Air Force One is the call sign of any aircraft operated by the US Air Force while the president of the United States is onboard. It often, but not necessarily, refers to one of two Boeing VC-25 aircraft (heavily-modified 747-200Bs).
Air Force One is the air-traffic-control callsign used by any us-air-force (USAF) aircraft carrying the President of the United States of America. A USAF aircraft carrying the Vice President of the United States of America uses the similar callsign Air Force Two.
The aircraft used as Air Force One nowadays is almost always one of two Boeing VC-25A jets (a modified version of the boeing-747-200 produced specifically for the purpose of transporting the President), but other aircraft can also fill this role. The VC-25As are scheduled to be replaced by 2024 with two VC-25Bs (specially-modified 747-8s). In common parlance, the VC-25s are frequently referred to simply as "Air Force One", but this is not, strictly-speaking, accurate; as the United States has only one president, at most one of the VC-25s can be Air Force One at any given time, and, as noted above, an aircraft other than a VC-25 can serve as Air Force One if the situation calls for it. Between 1959 and 1990, the aircraft usually used for Air Force One was one of a number of Boeing VC-137s (modified versions of the boeing-707); prior to this, a number of propeller-driven aircraft were used as presidential transports (the callsign "Air Force One" was not introduced until 1959), with perhaps the best-known being two Lockheed VC-121s (a lockheed-constellation variant) named Columbine II and III.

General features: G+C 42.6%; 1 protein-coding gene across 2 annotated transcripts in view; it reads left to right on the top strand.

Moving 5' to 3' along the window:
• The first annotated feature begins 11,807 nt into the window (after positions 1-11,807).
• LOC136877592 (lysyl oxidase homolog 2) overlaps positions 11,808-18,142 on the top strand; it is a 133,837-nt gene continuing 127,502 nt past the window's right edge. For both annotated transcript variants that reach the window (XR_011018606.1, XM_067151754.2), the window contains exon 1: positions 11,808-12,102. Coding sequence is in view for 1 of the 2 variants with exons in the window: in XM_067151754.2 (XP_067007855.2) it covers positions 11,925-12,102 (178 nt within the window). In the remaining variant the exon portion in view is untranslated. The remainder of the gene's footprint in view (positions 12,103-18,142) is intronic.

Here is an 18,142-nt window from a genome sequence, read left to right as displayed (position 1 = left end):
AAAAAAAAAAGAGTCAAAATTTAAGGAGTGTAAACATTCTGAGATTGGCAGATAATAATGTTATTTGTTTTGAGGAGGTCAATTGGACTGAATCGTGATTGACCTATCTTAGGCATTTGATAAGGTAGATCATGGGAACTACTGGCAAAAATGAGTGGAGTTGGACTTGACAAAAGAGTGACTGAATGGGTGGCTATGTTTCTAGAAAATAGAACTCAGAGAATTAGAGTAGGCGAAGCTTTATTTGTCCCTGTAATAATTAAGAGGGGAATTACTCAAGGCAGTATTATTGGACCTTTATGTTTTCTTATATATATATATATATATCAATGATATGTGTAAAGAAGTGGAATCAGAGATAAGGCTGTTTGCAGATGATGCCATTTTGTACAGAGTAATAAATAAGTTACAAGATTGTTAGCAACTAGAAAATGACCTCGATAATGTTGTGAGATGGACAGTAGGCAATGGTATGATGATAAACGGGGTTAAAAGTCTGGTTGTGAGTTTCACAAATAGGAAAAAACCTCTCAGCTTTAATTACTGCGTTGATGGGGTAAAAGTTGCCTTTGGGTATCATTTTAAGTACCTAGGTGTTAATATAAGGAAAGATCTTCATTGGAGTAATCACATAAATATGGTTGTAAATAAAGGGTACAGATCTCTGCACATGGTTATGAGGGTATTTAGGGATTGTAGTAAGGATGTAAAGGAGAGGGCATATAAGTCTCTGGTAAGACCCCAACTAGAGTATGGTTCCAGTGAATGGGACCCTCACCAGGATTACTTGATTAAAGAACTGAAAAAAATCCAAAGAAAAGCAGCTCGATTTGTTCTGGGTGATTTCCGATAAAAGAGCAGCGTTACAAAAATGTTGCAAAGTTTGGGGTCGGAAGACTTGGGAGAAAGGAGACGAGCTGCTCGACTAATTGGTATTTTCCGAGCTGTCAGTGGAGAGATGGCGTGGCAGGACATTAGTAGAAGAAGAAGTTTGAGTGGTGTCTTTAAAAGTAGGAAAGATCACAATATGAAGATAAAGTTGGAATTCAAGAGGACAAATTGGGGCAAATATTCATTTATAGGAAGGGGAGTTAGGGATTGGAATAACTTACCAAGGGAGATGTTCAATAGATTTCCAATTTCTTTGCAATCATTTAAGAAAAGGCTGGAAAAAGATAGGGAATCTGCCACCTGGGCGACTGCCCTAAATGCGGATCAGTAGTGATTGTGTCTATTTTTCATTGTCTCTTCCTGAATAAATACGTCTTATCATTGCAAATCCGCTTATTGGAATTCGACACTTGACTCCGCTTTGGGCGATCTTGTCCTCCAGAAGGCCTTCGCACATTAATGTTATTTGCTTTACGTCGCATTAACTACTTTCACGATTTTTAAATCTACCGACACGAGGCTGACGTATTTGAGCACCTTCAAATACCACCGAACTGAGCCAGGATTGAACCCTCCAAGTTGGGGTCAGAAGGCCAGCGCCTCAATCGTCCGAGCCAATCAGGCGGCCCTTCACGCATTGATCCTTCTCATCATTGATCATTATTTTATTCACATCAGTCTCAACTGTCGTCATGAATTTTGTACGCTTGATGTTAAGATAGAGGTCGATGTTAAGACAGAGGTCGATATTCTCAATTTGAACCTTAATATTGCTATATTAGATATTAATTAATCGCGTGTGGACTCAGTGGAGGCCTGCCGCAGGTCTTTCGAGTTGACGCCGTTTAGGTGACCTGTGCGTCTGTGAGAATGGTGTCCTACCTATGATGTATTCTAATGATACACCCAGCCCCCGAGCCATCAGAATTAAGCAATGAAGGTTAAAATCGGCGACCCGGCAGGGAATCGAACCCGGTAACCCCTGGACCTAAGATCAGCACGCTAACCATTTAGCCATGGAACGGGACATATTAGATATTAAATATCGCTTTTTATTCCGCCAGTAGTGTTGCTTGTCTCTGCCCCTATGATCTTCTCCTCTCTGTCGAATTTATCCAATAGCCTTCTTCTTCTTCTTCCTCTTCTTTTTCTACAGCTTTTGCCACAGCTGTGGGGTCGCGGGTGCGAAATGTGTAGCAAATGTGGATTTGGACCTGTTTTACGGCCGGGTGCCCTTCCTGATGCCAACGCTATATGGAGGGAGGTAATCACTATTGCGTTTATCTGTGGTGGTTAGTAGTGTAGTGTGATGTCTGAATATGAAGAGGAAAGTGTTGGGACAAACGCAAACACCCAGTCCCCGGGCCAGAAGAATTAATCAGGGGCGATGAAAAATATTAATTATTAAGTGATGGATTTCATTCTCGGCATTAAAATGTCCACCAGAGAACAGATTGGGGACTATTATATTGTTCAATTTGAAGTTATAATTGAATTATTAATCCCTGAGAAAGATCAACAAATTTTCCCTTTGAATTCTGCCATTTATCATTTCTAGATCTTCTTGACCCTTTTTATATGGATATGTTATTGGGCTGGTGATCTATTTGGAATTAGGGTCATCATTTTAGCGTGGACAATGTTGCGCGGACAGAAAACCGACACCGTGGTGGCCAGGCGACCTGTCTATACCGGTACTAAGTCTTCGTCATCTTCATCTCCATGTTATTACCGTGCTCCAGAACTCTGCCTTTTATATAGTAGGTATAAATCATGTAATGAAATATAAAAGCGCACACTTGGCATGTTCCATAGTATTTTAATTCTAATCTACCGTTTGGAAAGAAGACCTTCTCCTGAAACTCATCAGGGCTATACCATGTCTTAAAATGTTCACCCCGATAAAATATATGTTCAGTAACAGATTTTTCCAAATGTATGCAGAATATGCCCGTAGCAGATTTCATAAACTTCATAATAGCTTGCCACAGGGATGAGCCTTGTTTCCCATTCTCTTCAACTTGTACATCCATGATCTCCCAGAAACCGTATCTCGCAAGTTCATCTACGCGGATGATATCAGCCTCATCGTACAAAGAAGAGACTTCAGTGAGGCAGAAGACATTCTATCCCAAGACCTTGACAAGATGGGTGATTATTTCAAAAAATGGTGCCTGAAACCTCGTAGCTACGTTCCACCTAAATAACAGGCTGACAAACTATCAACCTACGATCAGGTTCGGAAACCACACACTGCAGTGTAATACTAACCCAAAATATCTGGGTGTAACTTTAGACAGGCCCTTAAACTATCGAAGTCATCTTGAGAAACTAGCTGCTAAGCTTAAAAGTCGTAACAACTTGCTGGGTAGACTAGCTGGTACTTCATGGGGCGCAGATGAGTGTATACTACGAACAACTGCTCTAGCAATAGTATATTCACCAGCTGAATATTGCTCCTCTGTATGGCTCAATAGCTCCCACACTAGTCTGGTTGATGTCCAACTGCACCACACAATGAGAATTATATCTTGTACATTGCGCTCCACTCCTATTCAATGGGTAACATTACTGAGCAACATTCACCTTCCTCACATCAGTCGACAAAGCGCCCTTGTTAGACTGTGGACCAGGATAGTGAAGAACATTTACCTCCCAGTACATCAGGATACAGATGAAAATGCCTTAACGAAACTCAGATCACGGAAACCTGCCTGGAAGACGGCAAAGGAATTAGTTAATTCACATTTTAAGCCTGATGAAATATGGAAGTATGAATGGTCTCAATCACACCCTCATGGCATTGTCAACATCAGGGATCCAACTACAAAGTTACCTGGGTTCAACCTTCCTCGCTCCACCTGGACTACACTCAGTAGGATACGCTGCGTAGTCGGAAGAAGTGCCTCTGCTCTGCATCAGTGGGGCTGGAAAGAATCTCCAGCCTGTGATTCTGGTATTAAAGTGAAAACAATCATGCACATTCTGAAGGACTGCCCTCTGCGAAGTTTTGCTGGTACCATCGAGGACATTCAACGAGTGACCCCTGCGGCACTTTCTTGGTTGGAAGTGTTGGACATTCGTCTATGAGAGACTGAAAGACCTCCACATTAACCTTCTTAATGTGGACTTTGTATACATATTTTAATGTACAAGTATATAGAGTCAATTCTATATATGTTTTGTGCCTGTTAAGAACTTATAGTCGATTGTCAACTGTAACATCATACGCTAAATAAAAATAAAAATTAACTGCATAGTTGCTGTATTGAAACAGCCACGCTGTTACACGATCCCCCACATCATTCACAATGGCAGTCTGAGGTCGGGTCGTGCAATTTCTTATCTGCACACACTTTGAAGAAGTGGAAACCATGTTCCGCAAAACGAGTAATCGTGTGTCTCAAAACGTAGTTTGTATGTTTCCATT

When flying into backcountry airports too small to safely accommodate a VC-25, the presidential aircraft of choice is a Boeing C-32 (a modified boeing-757); the C-32s are also the primary choice for Air Force Two (having replaced the VC-135s, which were - until they were retired in 1998 - the primary aircraft for both Air Force One and Air Force Two).
A non-USAF aircraft with the President of the United States onboard does not use the "Air Force One" callsign, but, rather, a different callsign ending in "One" (to signify that the president is onboard), depending on its operator:
- An aircraft (typically a helicopter) operated by the United States Marine Corps (USMC) uses the callsign marine-one.
- An aircraft (typically a helicopter) operated by the United States Army (USA) uses the callsign Army One; this was last used in 1976.
- An aircraft operated by the United States Navy (USN) uses the callsign Navy One; this has occurred only once, in May 2003.
- An aircraft operated by the United States Coast Guard (USCG) would use the callsign Coast Guard One, but this has never occurred.
- A commercial or private flight uses the callsign Executive One; this has occurred only once, in December 1973.
A non-USAF aircraft carrying the Vice President of the United States is, likewise, designated Marine Two, Army Two, Navy Two, Coast Guard Two, or Executive Two, depending on its operator.